One Course At A Time provides path to medical school
Eric Daubach ’17 is preparing for his MCAT and applying to medical schools this summer. He credits Cornell College’s One Course At A Time curriculum with helping him prepare for the rigor of medical school.
“One Course At A Time forced me to learn how to properly manage my time. I have learned through Cornell how to be efficient with my time and how to succeed while dealing with multiple sources of stress,” Daubach said.
The biochemistry and molecular biology major from Omaha, Nebraska, says that playing baseball for the Rams also defined his time at Cornell.
“I played baseball all four years here and it took up most of my time away from schoolwork. That is not a complaint by any means, I enjoyed every second of it,” Daubach said. “Playing baseball here for Coach Wing made my experience at Cornell worth everything.”
Despite his busy class and baseball schedule, Daubach was still able to study abroad in Belize, which helped him form his senior capstone research.
“I went on a class trip to South Water Caye, Belize, a small island 15 miles off the coast of Belize,” Daubach said. “We studied fire coral and the symbiotic algae that live within them. We isolated and analyzed DNA from the fire coral. This trip actually completed the research I did the summer after my freshman year and made everything come full circle. I did the lab work, and then three years later I went and did the field work. It was an incredible experience and I strongly recommend every student to study abroad if you get the chance.”
Q: What activities were you involved in at Cornell and how did they add to your education and enjoyment of Cornell?
A: My primary activity at Cornell outside of the classroom was baseball. I also tutored in the chemistry department for introductory chemistry classes my sophomore year. That certainly added to my education by giving me a more holistic view of college education by looking at things from the teacher perspective, and helping students learn. I am also a part of the Cornell LEADS program, which provided valuable experience and information on how to better solve problems, interact with people, and bring people together as a leader.
Q: What is your biggest academic accomplishment?
A: This is tough, but I would have to choose the paper I wrote for my senior capstone class, BMB 485. This was the class that went to Belize. The class culminated with a research paper proposal that was slowly written throughout the block. The paper built on the writing skills that I have acquired over four years through multiple classes at Cornell. Upon completion and reflection of the paper, I realized that I have come a long way in four years and felt extremely proud of the work I turned in.
Q: What are your post-Cornell plans?
A: I will be applying to medical school this summer and will likely spend next year working in a hospital back home and doing some traveling before beginning my path toward becoming a doctor.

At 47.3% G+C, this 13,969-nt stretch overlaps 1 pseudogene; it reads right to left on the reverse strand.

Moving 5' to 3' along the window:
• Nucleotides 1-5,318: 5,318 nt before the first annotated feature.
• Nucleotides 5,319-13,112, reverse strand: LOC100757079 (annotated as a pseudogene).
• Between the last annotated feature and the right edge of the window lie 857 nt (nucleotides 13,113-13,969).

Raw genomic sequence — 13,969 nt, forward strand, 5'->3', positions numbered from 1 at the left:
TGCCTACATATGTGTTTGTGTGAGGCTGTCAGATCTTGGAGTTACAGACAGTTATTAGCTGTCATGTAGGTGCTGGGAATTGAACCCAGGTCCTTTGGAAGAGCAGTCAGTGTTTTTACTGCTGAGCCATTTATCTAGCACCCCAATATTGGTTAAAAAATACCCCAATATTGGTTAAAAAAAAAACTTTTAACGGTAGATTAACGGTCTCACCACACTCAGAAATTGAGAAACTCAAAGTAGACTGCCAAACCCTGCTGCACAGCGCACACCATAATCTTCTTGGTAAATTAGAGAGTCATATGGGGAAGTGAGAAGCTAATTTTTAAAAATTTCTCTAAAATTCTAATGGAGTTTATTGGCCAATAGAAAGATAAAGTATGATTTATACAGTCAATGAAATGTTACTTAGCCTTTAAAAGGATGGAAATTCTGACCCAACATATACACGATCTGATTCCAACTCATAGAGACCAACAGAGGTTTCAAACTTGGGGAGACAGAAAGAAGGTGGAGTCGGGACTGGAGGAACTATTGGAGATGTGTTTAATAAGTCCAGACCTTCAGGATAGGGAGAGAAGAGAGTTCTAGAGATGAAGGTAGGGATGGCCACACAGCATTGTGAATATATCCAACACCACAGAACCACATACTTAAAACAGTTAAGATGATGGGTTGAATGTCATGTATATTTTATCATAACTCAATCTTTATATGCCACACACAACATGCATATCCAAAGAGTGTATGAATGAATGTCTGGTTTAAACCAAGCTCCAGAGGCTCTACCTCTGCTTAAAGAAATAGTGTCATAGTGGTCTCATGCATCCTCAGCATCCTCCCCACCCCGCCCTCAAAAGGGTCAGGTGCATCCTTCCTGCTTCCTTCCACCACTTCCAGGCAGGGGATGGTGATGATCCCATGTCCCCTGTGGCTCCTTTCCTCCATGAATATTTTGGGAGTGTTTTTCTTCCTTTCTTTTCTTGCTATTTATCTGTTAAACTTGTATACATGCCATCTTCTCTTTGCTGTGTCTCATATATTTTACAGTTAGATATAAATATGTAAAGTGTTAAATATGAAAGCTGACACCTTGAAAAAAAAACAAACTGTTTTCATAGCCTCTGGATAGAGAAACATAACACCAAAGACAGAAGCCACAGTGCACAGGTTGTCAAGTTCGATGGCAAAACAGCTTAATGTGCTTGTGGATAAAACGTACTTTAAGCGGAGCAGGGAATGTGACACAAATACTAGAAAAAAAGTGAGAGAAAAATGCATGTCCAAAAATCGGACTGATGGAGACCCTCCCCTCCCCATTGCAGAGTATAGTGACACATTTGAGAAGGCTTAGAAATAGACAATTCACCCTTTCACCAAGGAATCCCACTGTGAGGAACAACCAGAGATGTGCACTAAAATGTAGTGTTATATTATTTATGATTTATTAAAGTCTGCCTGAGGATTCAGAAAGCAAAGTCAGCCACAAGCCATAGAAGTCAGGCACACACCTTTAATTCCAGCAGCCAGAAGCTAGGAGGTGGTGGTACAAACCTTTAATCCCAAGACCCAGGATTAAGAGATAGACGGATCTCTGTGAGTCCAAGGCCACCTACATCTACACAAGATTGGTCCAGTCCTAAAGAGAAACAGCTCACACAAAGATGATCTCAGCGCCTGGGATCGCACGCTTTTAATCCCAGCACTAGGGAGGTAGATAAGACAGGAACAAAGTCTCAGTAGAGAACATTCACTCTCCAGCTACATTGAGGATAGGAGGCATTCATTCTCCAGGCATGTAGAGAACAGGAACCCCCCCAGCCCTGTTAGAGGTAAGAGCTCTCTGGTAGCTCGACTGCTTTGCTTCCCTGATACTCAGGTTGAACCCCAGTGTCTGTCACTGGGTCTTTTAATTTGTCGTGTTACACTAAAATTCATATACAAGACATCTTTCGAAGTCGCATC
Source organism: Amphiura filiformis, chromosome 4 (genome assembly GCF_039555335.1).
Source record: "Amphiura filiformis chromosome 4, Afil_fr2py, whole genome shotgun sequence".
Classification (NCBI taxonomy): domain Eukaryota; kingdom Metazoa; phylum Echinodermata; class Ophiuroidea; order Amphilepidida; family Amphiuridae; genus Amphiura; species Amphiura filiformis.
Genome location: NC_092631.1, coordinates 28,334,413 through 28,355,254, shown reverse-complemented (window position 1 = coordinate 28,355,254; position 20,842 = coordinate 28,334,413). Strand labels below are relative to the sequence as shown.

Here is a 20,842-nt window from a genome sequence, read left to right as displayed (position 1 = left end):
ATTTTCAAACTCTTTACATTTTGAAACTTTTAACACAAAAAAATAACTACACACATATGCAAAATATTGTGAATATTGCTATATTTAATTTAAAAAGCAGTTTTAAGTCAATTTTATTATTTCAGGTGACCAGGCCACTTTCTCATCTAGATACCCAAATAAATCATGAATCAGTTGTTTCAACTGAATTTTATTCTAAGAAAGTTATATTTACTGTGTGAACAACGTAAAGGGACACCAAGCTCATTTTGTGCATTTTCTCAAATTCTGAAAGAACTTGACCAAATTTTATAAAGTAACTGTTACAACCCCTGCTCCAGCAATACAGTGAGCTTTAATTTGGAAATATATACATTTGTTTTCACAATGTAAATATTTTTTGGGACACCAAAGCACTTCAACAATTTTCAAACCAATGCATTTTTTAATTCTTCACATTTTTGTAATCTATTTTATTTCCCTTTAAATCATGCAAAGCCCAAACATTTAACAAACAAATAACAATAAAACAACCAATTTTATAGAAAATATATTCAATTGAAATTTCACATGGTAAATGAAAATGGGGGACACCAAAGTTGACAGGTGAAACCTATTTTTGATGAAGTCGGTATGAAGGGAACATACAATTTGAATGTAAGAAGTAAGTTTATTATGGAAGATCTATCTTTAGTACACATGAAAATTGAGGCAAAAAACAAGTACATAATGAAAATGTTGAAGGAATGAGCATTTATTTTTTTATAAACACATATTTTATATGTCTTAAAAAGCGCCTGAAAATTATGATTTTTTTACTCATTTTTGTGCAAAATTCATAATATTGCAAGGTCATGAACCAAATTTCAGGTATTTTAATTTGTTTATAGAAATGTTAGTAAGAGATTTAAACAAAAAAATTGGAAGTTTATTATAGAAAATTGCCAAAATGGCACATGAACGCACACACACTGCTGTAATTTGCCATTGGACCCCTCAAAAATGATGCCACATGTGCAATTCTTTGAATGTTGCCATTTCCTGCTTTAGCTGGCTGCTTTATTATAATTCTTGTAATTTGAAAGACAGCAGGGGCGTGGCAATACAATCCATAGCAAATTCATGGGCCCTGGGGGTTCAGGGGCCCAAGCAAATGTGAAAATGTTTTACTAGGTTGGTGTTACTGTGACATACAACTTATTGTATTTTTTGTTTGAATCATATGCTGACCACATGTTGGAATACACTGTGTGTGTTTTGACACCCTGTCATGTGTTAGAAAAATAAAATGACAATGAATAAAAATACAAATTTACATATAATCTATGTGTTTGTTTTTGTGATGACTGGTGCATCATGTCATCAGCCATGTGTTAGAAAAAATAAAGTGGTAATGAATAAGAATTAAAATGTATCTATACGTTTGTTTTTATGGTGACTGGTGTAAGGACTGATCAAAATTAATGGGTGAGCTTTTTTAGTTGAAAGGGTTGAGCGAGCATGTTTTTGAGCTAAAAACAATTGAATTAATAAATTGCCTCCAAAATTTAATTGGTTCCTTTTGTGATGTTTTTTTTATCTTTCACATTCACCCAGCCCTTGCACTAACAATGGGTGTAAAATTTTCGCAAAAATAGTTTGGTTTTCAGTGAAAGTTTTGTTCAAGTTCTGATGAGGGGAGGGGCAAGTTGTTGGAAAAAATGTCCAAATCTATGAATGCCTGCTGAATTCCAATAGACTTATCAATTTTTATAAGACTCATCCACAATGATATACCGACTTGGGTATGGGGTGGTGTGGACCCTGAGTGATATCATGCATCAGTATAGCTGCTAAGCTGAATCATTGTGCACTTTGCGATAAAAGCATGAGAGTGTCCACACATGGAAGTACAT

Q: What Cornell experiences prepared you for this?
A: There are many factors that have prepared me for medical school. One Course At A Time is a big one, because it forced me to learn to properly manage my time. I have learned through Cornell how to be efficient with my time and how to succeed while dealing with multiple sources of stress. Many of the courses I took in pursuit of my major have contributed toward my future plans and will especially help me on the MCAT.
Q: Who was your Cornell mentor, or what person on campus had the biggest impact on you?
A: This is a hard question, but I would have to say that my Cornell mentor was Professor Craig Tepper. Over the course of four years at Cornell, I took five classes with him, performed an internship with him, and did research for him for a summer.
While working for Tepper performing research, we developed a great relationship. I find it very easy to converse with him, and we often talked about our common interest in professional baseball. Unfortunately, he is a Yankees fan and I like the Red Sox, so we butted heads a bit there.
Q: What do you most value about your Cornell education?
A: The thing I value most from my Cornell education is the friendships I have made during my four years here, both in the classroom and on the baseball field. They are friendships that I treasure dearly and absolutely made my experience at Cornell worthwhile.
Q: Is there someone else who has inspired you?
A: The reason why I said the mentor question was tough is because there is somebody else on campus who has had a huge impact on my experience at Cornell, my coach Seth Wing. He was one of the biggest reasons I came to Cornell, and I am very happy I made that choice. My experience here on the baseball field has been better than I could have ever imagined. Coach Wing is one of the most passionate people I have ever met, and is the best coach I have ever played for. I would do anything for that man, and I know he would do the same for me.